Foster, the People.


Check Out Any Time You Like from Dystopian Thriller Hotel Artemis

The ambitious if highly uneven noir set amid an anarchic near-future urban backdrop isn’t as provocative as it aspires to be.

The most intriguing character in Hotel Artemis is the titular structure, a vintage high-rise that provides a cool throwback vibe for an otherwise derivative science-fiction thriller.

The ambitious if highly uneven noir is set amid an anarchic near-future urban backdrop in which issues involving gun violence, water shortages, and healthcare costs have spiraled out of control. Yet the result isn’t as provocative as it aspires to be.

Of course, in dystopian Los Angeles circa 2028, the inn is no longer used for its intended purpose, but rather as a safe haven for lawbreakers and scoundrels seeking refuge from the widespread rioting taking place just outside the doors.

Almost the entire film takes place inside its walls, with Nurse (Jodie Foster) at the center of the action. She’s in charge of the top-secret, members-only facility, providing urgent medical care — she’s an expert in bullet wounds — without asking questions or getting emotionally involved.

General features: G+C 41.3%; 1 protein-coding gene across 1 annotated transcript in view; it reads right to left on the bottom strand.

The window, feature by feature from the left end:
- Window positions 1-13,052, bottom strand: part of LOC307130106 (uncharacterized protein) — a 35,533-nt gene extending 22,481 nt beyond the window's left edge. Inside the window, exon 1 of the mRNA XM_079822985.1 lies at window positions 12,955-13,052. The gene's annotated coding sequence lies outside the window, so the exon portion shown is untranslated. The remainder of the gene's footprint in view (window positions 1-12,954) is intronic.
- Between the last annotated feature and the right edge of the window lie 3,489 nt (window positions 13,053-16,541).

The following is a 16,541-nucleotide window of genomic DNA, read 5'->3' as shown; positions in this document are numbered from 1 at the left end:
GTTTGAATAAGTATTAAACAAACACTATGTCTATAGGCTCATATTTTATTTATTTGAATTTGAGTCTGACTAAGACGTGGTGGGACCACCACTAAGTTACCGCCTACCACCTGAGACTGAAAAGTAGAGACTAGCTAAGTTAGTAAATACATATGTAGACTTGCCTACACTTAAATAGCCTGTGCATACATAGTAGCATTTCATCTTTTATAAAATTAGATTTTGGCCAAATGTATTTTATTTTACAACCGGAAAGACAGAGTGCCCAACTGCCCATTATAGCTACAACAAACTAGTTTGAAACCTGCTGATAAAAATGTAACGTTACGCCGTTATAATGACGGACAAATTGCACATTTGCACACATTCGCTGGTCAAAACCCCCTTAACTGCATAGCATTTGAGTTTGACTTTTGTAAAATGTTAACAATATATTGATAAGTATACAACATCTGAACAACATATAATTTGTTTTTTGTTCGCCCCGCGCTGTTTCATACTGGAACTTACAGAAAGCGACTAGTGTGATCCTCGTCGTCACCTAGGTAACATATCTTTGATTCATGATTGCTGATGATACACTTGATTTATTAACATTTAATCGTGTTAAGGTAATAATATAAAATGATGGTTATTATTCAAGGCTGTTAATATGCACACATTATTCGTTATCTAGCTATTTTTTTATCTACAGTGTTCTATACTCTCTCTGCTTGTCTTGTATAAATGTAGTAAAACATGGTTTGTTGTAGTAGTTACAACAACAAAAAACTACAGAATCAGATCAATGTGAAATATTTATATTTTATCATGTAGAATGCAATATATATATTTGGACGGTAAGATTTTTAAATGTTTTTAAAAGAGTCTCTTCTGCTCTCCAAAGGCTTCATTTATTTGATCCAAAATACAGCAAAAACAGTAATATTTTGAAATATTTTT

Her assistant (Dave Bautista) also acts as a bouncer when trouble comes around, which is often. And on this particular night, the crowded patient roster includes a bank robber (Sterling K. Brown) caring for his brother, a mobster (Jeff Goldblum) with a financial stake in the hotel, a loudmouth arms dealer (Charlie Day), a sultry foreigner (Sofia Boutella), and an injured cop (Jenny Slate) with a connection to the nurse’s past.

Alongside its gritty retro visuals, the intriguing concept outweighs the haphazard execution in the screenplay by rookie director Drew Pearce, whose previous writing credits include Iron Man 3.

In her first prominent film role in five years, Foster offers a feisty performance that mixes strength and vulnerability, playing a woman whose world-weary nonchalance in dealing with constant crises includes a generous dose of morbid sarcasm to get through the day.

Around her, the atmospheric film is mildly intriguing as it juggles intertwining subplots with varying degrees of bleakness. However, none of the other characters receive enough attention to generate much sympathy. Plus, without context for exactly what’s going on outside the hotel, and why, the story lacks sufficient urgency and emotional resonance.

As the contrivances escalate, the suspense dwindles down the stretch. From a narrative standpoint, Hotel Artemis checks out early.